Philad. May 21. 1825
The rapid & prosperous advances made in this Country under a form of Government so different from those of Europe, has of late induced Travellers to visit us with Philosophic Views, to examine effects, ascertain causes & to know individuals which remain, who were the master workmen in the excetion of the Political Edifice & giving it the solid foundation that has been shewn to possess.—He has other letters to you, but I must be indulged in joining my testimony in favor of this highly gifted & respectable Traveller Count Charles deVidua—I promise myself that his visit will be the prelude of many others, & be the means of bringing the best men of other Countries acquainted with the best men of ours, & thus lay the foundation of great mutual respect, & open the door to enlightend political & Literary Connections—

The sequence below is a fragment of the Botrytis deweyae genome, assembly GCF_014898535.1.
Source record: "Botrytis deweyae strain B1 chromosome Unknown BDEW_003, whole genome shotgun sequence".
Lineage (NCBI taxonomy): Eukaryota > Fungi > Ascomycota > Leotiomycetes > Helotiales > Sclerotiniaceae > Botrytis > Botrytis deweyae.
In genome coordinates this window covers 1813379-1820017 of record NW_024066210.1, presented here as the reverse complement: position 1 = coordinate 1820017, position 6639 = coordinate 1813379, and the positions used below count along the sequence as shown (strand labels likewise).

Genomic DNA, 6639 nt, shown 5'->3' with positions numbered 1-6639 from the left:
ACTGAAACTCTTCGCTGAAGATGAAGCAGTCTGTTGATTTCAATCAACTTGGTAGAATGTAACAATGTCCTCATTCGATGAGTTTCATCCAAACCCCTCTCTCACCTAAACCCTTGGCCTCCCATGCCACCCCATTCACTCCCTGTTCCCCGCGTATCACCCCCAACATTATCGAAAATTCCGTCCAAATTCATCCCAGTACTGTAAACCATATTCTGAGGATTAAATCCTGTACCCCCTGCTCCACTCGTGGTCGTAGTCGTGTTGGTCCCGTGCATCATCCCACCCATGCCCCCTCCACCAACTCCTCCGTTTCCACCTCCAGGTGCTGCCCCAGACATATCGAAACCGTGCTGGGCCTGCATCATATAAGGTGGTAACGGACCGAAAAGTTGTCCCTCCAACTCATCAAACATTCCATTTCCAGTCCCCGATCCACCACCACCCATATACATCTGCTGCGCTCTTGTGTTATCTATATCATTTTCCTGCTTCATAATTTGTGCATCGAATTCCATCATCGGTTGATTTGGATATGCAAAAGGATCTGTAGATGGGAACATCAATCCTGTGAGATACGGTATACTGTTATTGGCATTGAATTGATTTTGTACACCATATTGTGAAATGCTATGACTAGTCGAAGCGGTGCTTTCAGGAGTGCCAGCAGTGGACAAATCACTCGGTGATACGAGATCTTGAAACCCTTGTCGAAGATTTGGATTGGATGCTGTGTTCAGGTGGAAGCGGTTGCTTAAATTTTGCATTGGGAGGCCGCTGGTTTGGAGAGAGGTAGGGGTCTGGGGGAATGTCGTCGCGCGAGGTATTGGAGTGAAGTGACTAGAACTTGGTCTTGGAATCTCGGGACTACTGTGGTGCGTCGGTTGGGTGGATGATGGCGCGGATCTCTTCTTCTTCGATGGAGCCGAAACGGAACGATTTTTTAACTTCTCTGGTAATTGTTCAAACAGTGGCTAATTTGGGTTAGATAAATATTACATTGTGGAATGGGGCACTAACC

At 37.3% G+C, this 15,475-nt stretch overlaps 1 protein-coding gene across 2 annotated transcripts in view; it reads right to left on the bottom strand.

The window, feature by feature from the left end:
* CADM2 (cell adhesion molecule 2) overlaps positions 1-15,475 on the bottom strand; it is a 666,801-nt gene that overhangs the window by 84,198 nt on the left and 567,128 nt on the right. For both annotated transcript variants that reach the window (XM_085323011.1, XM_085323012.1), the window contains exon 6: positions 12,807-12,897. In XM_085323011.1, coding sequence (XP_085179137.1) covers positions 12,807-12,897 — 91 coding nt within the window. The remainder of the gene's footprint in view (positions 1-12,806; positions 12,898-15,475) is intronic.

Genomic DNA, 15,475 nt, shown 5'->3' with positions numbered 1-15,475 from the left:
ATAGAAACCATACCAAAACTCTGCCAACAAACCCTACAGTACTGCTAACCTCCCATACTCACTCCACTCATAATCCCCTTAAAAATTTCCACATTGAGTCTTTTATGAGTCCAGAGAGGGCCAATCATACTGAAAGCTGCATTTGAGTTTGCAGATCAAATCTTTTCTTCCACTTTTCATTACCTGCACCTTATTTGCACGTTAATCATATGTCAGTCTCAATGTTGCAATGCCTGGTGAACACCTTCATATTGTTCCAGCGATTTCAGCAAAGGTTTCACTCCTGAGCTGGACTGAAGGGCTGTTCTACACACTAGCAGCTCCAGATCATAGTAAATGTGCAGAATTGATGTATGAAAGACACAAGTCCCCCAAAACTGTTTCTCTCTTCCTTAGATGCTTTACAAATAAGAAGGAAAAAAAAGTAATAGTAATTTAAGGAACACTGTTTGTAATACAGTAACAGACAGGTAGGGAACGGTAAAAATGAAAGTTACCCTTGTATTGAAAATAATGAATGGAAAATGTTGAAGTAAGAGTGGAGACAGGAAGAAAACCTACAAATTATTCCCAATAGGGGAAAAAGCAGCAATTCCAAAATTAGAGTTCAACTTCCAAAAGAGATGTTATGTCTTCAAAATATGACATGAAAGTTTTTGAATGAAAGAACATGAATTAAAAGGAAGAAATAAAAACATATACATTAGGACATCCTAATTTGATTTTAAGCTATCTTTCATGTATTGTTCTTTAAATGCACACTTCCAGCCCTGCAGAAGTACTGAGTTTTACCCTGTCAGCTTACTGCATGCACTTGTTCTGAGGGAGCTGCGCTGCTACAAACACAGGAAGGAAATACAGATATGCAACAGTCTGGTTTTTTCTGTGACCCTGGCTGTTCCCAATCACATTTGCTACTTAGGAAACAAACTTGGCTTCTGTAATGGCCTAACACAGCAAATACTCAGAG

He is anxious to see the important establishment for Education to the Establishment of which you have given so much of your time & talents, & which You have lived to see carried into operation—May you yet be spared many years to witness its prosperity—
I omitted to Mention that the Count not having yet acquired our Language has fortunately met with a M Vischer of Switzerland, a of Eminence in his own Country who travells with the same views, & has agreed to accompany him.